Tags are a great way to organize files. They add a level of customization that you don’t normally get with other organizing tools. The tags can be for anything and you choose which ones are added so there’s no needless grouping of items into sets they don’t belong in. macOS does tags exceptionally well. Here’s how you can tag files on macOS.
Tag files on macOS
Tagging is a native feature in macOS so you only need to know where to find it. Open Finder and navigate to any folder that has files you want to tag. Right-click a file and select ‘Tags’ from the context menu.
When you select Tags, it will open a little input box under the file that you can enter tags in. The tags are separated by spaces so when you enter a space, your first tag ends and you can add a second one.
When you’re done adding tags, tap enter to exit the tag editing interface.
You can now use the search feature in Finder, or Spotlight to search for files with the tag. The search results have a dedicated section for files that are tagged with the search word that you entered. You can click it and get only the files that have the tag.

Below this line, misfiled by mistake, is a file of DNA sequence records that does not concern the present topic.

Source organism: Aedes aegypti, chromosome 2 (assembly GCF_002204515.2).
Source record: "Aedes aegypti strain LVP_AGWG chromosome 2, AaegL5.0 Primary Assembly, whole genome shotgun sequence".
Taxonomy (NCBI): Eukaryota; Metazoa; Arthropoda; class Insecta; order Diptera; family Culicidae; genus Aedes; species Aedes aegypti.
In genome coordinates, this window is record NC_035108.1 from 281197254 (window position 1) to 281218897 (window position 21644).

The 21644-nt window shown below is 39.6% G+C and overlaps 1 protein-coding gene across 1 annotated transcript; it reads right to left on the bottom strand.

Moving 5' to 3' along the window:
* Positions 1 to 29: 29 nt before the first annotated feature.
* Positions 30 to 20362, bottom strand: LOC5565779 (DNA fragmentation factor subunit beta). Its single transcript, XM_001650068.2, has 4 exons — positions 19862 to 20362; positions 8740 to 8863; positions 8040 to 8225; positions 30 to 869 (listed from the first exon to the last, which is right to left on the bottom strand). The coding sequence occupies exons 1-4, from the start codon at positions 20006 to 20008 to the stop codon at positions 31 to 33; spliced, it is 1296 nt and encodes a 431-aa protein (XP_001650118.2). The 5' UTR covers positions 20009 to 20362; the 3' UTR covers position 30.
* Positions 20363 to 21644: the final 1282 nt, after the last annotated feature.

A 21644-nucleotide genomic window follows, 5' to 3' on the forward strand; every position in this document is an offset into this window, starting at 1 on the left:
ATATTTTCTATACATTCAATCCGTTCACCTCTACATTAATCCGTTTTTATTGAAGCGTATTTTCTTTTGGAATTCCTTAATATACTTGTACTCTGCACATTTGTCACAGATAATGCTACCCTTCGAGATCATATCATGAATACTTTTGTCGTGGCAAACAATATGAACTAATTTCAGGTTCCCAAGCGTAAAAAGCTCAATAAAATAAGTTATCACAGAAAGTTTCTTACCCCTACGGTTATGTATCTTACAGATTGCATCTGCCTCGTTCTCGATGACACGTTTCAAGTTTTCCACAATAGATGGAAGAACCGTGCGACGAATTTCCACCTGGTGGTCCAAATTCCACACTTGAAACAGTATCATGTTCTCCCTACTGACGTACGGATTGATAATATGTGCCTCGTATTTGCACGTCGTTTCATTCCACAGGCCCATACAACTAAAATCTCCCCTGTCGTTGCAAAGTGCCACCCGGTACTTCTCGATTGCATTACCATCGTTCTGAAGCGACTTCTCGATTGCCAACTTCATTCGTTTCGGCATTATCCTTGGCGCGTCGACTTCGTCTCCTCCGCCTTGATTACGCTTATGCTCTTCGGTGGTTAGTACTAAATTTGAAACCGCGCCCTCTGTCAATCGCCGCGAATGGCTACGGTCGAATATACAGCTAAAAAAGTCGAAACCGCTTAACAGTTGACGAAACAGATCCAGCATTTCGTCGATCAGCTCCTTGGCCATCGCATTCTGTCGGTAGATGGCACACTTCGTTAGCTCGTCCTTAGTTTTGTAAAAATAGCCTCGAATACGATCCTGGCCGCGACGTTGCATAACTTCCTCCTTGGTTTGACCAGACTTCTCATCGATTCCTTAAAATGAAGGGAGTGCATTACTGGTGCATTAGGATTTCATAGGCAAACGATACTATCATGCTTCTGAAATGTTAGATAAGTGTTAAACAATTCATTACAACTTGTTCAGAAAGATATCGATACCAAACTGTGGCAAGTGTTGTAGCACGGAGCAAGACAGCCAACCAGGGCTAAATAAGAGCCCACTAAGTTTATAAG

Tags aren’t a permanent installation once you add them. You can remove a tag anytime you want. To remove a tag from a file, right-click the file you want to remove it from and select Tags from the context menu. When the tag editing interface opens, click inside it and use the Delete or Backspace key to remove the tag(s) you’ve added.
Tags are a core feature of macOS and you will find they work with a lot of apps. If you’ve tagged photos, the tags will be searchable in the Photos app as well as in other photo management tools that support the feature. The tags are also likely to work if you move the file to another system. If it’s a macOS system, they will work reliably but there’s a good chance they will also work on a Linux and Windows system.
Tags are not the same as the colored tags that you can add to files. They’re similar but still different. You can use both colored tags and text based tags to organize your files but with the color based tags, you have less flexibility.
On Windows 10? You can tag files there too if they’re enabled for all file types.